“From the results of many of our high schools it’s clear that there are some very talented young students out there,” Muschett says. “It’s important for the re/insurance industry to be committed to them from an early stage. Unless we are, these students are not necessarily going to be taking the relevant courses—actuarial science, economics, statistics, risk management, accounting—that would be able to translate to coming back to Bermuda.
“We also need to make sure we provide them with the right experiences, either through work shadowing or scholarships, that might be tied to an internship or future employment when they return.
“We want to make sure that from an early stage they know what their prospects are in Bermuda, they are working towards those jobs, and when they graduate, they come back.”
“Many firms have a policy saying they hire in a diverse way, but we need to make sure people are actively doing that.”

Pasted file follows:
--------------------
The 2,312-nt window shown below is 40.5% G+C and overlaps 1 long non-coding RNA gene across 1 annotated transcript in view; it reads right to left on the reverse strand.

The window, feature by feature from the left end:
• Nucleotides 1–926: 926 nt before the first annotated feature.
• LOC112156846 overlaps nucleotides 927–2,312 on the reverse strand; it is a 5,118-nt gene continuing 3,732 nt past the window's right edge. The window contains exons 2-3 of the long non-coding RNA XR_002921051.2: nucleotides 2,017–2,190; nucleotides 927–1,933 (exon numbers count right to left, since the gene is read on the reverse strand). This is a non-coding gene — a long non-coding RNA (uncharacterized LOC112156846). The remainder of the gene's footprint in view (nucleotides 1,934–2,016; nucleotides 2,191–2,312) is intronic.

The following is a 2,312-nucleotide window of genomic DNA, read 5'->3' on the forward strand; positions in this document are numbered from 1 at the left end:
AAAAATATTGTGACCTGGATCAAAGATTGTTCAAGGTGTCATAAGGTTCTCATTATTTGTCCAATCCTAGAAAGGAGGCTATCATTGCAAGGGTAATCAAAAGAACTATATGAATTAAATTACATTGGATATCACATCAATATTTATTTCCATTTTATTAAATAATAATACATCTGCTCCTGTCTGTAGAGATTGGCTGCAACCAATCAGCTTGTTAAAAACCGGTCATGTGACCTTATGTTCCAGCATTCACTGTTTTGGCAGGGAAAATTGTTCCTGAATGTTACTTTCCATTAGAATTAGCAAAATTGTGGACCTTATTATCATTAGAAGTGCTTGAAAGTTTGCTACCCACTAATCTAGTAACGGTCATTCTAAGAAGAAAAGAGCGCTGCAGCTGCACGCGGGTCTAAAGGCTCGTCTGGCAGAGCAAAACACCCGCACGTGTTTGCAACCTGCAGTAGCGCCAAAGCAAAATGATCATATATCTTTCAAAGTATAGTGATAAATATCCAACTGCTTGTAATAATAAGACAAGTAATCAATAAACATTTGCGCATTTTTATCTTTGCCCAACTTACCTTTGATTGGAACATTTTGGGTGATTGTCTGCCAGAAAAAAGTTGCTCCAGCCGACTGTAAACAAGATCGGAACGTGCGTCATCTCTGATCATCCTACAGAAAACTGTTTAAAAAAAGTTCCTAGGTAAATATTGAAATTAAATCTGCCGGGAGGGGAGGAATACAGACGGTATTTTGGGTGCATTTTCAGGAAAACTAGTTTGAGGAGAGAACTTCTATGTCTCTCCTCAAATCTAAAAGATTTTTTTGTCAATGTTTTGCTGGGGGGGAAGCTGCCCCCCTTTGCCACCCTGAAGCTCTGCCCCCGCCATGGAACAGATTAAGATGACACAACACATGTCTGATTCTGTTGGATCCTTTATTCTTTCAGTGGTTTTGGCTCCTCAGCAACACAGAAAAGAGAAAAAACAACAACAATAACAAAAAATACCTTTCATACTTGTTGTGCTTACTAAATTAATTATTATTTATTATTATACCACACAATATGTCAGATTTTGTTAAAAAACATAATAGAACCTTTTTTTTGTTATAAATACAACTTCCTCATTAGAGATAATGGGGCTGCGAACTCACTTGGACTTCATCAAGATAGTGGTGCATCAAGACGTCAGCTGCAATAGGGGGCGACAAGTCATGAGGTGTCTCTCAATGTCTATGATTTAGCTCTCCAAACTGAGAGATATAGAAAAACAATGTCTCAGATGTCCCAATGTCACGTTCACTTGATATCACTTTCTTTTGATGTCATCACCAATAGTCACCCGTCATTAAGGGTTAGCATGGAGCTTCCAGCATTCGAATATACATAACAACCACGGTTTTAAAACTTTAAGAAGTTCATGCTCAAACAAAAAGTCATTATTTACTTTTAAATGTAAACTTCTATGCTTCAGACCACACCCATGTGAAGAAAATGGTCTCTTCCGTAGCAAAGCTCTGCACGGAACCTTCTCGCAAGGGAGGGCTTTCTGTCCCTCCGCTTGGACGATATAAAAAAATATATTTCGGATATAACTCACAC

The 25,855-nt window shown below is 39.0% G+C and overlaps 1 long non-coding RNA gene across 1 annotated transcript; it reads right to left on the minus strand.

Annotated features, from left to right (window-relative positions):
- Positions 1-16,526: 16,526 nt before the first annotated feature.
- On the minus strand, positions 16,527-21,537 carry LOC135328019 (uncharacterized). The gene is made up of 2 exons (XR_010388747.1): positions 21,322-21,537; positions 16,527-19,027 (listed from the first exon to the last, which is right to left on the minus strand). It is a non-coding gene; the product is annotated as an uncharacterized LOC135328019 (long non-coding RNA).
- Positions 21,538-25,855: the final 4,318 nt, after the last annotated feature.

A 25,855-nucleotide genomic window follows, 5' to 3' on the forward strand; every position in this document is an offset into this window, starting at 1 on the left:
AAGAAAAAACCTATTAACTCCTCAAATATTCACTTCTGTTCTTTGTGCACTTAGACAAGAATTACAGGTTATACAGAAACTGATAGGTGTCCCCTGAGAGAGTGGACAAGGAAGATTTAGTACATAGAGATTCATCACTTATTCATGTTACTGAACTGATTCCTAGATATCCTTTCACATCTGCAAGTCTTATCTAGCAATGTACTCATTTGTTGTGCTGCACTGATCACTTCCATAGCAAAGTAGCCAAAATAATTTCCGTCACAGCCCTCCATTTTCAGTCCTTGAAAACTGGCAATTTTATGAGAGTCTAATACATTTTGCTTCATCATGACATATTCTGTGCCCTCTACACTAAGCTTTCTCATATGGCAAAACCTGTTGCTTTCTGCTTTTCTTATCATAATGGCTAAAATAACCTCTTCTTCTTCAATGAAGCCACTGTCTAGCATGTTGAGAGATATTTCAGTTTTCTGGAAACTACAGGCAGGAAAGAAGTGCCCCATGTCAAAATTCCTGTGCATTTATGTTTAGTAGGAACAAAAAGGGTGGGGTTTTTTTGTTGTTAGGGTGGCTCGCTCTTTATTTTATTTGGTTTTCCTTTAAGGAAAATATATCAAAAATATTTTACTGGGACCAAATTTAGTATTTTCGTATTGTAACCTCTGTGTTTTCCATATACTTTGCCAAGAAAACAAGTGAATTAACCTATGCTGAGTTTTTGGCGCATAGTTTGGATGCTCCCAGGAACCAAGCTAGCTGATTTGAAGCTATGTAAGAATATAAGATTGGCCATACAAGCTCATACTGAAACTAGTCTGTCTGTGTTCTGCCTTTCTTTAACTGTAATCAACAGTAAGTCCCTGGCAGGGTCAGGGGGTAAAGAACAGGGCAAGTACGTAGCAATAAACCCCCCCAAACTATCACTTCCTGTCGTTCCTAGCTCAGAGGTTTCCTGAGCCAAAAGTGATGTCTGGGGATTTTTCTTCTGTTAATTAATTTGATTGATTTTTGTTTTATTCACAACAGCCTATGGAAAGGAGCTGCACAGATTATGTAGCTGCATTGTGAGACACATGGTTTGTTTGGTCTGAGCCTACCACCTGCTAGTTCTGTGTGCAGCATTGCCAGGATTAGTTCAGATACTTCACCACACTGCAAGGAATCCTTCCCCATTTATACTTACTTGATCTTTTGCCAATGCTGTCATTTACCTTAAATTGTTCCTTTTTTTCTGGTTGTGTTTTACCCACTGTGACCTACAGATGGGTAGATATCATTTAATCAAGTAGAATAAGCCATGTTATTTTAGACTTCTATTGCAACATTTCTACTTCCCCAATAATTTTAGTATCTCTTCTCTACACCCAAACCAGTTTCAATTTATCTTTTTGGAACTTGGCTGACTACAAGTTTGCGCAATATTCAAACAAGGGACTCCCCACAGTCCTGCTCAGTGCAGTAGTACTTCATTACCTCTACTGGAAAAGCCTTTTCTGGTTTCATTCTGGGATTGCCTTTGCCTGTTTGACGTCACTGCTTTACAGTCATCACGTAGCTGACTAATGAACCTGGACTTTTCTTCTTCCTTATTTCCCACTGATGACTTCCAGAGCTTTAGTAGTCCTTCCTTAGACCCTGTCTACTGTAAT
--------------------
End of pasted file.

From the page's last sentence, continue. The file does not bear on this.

Jacqueline Muschett, HSCM
Deeds not words
While there are some outwardly commendable efforts being made to recruit a diverse range of young graduates, Muschett notes that there is sometimes a gap between what companies say and what they do.
“It’s important for companies to walk the talk,” she says. “Many firms have a policy saying they hire in a diverse way, but we need to make sure people are actively doing that. A lot of people have biases they do not even notice—they will hire people who remind them of themselves because they want to hang out with somebody they are friendly with.
“We need to recognise those biases and practise inclusive leadership to foster that outcome of diversity.”
A related issue is that even companies that make strong efforts to recruit from a diverse talent base can be poor at helping those recruits progress up the career ladder.